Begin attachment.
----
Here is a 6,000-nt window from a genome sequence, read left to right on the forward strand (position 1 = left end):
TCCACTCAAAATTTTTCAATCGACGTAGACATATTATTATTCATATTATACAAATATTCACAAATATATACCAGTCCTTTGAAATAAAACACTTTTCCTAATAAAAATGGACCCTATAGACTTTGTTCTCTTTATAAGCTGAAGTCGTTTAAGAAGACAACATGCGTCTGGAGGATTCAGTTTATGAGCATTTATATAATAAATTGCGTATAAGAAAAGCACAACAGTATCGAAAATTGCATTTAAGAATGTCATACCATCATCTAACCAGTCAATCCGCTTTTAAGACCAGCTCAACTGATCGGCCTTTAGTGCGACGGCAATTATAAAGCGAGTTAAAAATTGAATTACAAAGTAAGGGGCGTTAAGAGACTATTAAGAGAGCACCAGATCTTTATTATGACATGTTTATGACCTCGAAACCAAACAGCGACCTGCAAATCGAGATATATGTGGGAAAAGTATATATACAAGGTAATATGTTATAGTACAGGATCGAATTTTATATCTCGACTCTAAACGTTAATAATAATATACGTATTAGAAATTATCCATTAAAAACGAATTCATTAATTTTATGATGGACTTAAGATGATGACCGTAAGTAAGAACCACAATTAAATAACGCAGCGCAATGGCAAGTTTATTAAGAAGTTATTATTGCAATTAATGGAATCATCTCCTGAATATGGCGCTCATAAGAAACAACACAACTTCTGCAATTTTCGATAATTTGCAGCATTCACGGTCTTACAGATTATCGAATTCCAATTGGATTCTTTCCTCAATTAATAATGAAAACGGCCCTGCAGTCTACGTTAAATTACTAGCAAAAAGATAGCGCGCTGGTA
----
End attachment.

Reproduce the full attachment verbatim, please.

Here is a 6,000-nt window from a genome sequence, read left to right on the forward strand (position 1 = left end):
TCCACTCAAAATTTTTCAATCGACGTAGACATATTATTATTCATATTATACAAATATTCACAAATATATACCAGTCCTTTGAAATAAAACACTTTTCCTAATAAAAATGGACCCTATAGACTTTGTTCTCTTTATAAGCTGAAGTCGTTTAAGAAGACAACATGCGTCTGGAGGATTCAGTTTATGAGCATTTATATAATAAATTGCGTATAAGAAAAGCACAACAGTATCGAAAATTGCATTTAAGAATGTCATACCATCATCTAACCAGTCAATCCGCTTTTAAGACCAGCTCAACTGATCGGCCTTTAGTGCGACGGCAATTATAAAGCGAGTTAAAAATTGAATTACAAAGTAAGGGGCGTTAAGAGACTATTAAGAGAGCACCAGATCTTTATTATGACATGTTTATGACCTCGAAACCAAACAGCGACCTGCAAATCGAGATATATGTGGGAAAAGTATATATACAAGGTAATATGTTATAGTACAGGATCGAATTTTATATCTCGACTCTAAACGTTAATAATAATATACGTATTAGAAATTATCCATTAAAAACGAATTCATTAATTTTATGATGGACTTAAGATGATGACCGTAAGTAAGAACCACAATTAAATAACGCAGCGCAATGGCAAGTTTATTAAGAAGTTATTATTGCAATTAATGGAATCATCTCCTGAATATGGCGCTCATAAGAAACAACACAACTTCTGCAATTTTCGATAATTTGCAGCATTCACGGTCTTACAGATTATCGAATTCCAATTGGATTCTTTCCTCAATTAATAATGAAAACGGCCCTGCAGTCTACGTTAAATTACTAGCAAAAAGATAGCGCGCTGGTA